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ANALYSIS: HAV poised to launch Airlander 10 production

Do not write off the world's largest aircraft yet. A little over a year after a second flight-test accident left its lighter-than-air hybrid airship deflated, Hybrid Air Vehicles (HAV) is ready to begin production of its Airlander 10, and is talking to five "early adopters" – two from the commercial world and three in defence and security – about becoming launch operator.

The Bedford-based start-up believes it has the building blocks in place, with production organisation approval from the UK Civil Aviation Authority awarded at the end of 2018, following European Aviation Safety Agency design organisation approval two months earlier.

If chief executive Stephen McGlennan's hopes of finding that elusive first customer are realised, it will be a remarkable turnaround for a company backed by dozens of enthusiast shareholders, as well as several high-net-worth individuals that has already defied sceptics several times.

After six years ago buying back a design commissioned by the US military for a programme that was shortly scrapped, HAV went on to produce a commercial prototype, and fly the 92m (300ft)-long, helium-filled structure six times between 2016 and 2017 from the historic airship hangars at Cardington. It survived not one, but two serious flight-test mishaps.

MAKING PROGRESS

The business has moved from its original base to a new industrial unit in Bedford, where 65 staff are finalising plans for a production version and trying to secure a breakthrough order. Once achieved – McGlennan says HAV is working on the assumption of an initial three-aircraft deal – the firm will move into a new assembly hangar that will need to be at least 30m high, 30m wide, and 110m long to accommodate the giant aircraft.

Entry into service, he says, could come within 48 months of an order, although a military customer could put the Airlander 10 into operation earlier, without commercial type certification.

After marketing Airlander 10 as primarily a long-endurance surveillance platform, or potentially a transport for outsize heavy cargo to hard-to-access locations, HAV has begun to focus more on the high-end leisure market.

This is the only sector where German airship maker Zeppelin has found a modern-day – albeit limited – customer base, although McGlennan believes the Airlander 10 hybrid can offer something very different. At the July 2018 Farnborough air show, the firm revealed, using virtual reality, a luxury concept interior, in association with design firm Design Q, capable of carrying 19 passengers.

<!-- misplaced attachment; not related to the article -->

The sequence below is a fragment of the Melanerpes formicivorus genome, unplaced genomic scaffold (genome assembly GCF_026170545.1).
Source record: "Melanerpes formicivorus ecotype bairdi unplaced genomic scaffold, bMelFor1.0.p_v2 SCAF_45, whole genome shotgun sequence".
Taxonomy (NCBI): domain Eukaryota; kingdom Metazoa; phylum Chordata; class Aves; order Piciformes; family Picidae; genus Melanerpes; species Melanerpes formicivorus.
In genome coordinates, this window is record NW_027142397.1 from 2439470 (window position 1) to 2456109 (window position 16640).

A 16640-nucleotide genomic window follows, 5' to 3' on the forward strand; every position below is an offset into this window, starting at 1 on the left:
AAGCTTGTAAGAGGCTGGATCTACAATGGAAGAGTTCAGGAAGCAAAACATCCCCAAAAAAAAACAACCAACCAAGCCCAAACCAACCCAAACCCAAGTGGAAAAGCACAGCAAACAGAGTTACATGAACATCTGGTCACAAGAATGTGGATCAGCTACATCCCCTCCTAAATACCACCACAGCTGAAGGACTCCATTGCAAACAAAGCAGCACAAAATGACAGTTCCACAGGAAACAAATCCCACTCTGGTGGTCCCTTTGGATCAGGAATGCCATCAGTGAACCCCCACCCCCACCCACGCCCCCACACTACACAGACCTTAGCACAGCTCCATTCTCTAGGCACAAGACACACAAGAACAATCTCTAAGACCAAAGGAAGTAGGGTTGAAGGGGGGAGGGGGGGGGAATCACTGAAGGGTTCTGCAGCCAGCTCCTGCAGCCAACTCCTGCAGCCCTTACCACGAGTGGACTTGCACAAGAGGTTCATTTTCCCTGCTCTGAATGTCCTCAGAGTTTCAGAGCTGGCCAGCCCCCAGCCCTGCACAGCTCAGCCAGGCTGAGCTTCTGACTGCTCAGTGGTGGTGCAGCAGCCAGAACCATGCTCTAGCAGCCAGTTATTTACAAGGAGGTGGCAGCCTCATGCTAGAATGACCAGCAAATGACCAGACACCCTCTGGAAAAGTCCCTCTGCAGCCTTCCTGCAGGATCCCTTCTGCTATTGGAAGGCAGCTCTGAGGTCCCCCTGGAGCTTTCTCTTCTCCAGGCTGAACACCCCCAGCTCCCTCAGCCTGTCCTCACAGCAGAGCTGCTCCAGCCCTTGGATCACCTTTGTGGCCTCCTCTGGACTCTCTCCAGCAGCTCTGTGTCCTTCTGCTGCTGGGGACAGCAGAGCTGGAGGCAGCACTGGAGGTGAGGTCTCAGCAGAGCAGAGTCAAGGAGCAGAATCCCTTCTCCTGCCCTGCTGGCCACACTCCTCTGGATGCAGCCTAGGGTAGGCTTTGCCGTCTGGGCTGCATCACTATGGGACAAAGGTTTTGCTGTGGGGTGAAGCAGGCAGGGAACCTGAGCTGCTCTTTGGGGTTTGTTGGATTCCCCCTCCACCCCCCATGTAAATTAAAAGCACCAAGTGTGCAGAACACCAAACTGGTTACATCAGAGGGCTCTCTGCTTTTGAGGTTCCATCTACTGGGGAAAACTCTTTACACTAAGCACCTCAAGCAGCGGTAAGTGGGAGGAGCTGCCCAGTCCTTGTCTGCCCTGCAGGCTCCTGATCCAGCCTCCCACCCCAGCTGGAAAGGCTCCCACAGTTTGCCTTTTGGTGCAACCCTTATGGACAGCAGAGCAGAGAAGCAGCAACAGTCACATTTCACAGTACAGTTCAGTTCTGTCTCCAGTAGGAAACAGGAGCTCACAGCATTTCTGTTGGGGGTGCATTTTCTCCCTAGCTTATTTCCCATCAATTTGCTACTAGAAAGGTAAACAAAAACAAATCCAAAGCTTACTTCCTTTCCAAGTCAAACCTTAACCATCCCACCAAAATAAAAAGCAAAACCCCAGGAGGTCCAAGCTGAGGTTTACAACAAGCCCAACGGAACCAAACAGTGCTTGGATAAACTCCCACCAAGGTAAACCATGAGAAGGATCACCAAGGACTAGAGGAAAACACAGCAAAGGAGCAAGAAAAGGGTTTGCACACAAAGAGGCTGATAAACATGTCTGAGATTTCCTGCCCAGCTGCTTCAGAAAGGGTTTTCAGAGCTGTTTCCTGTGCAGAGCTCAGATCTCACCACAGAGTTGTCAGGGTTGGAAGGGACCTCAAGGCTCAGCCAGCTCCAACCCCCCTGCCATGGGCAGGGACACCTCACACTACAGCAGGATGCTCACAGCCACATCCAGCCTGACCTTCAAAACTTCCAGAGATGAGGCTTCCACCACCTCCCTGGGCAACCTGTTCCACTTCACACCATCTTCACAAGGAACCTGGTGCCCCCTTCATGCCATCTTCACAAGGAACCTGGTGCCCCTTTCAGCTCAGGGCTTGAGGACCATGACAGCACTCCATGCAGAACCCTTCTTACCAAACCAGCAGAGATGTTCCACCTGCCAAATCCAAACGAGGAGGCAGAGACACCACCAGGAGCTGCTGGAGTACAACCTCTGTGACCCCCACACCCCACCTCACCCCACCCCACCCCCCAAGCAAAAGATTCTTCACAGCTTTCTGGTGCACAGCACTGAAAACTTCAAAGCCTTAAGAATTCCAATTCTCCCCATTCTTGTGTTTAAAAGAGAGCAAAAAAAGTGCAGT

The team in Bedford is now constructing a 10m-long mock-up of the gondola, which could end up, says McGlennan, with eight suites, suitable for 16 guests on longer voyages, or as a "luxury restaurant", pitched at carrying 40 passengers on 3-4h trips around the Alps or Dubai. HAV is talking to "two of the big cruise companies, plus several tour operators and hotel groups", he adds.

While these businesses would not necessarily look to "putting a novel asset on their balance sheet", says McGlennan, HAV will probably partner with "bodies of capital", such as a sovereign wealth fund, prepared to purchase one of the £50 million ($66 million) aircraft in exchange for "lease cash flow".

In terms of HAV's own finances, McGlennan says there is money to keep the company ticking over until it can raise funds from a launch order. This is despite the 2017 crash ending a plan to use the prototype to generate revenue from companies using it to trial airborne equipment and services.

Beginning in 2007, when the US Department of Defense (DoD) commissioned the design for the later cancelled long-endurance, multi-intelligence vehicle programme, the business has raised and spent £113 million. This included £62 million from the DoD, £21 million of private equity and some UK government research funding.

INSURANCE PAY-OUT

The company decided to use £20 million insurance pay out from the 2017 incident to equip its new factory and team to build a production aircraft, rather than resurrect the damaged prototype and continue testing. "By that stage, with around 15h of flying, we felt we were about 80% of the way to what we would ever know," says McGlennan.

"So we asked ourselves, did we need to rebuild to get that other 20%, or could we spend it more efficiently? The insurance money has given us a period of real stability after putting all our efforts into flying the prototype to consolidate what we learned and market to a select customer base, who really need a multi-year sales campaign."

McGlennan draws an undulating line rising left to right on his office whiteboard. "Sometimes you can look at our story and see lots of ups and downs. Yes, we have had days that have been great, and others that have been challenging, but we have gone from having a small-scale demonstrator in 2007 to TRL [technology readiness level] 7 in 2019," he says, referring to the third-highest level in the standard method of assessing the industrial maturity of new products.

"We built a full-scale prototype and now we are ready to build our first production model. It's an upward trajectory – a wiggly one – but a positive trajectory all the same."

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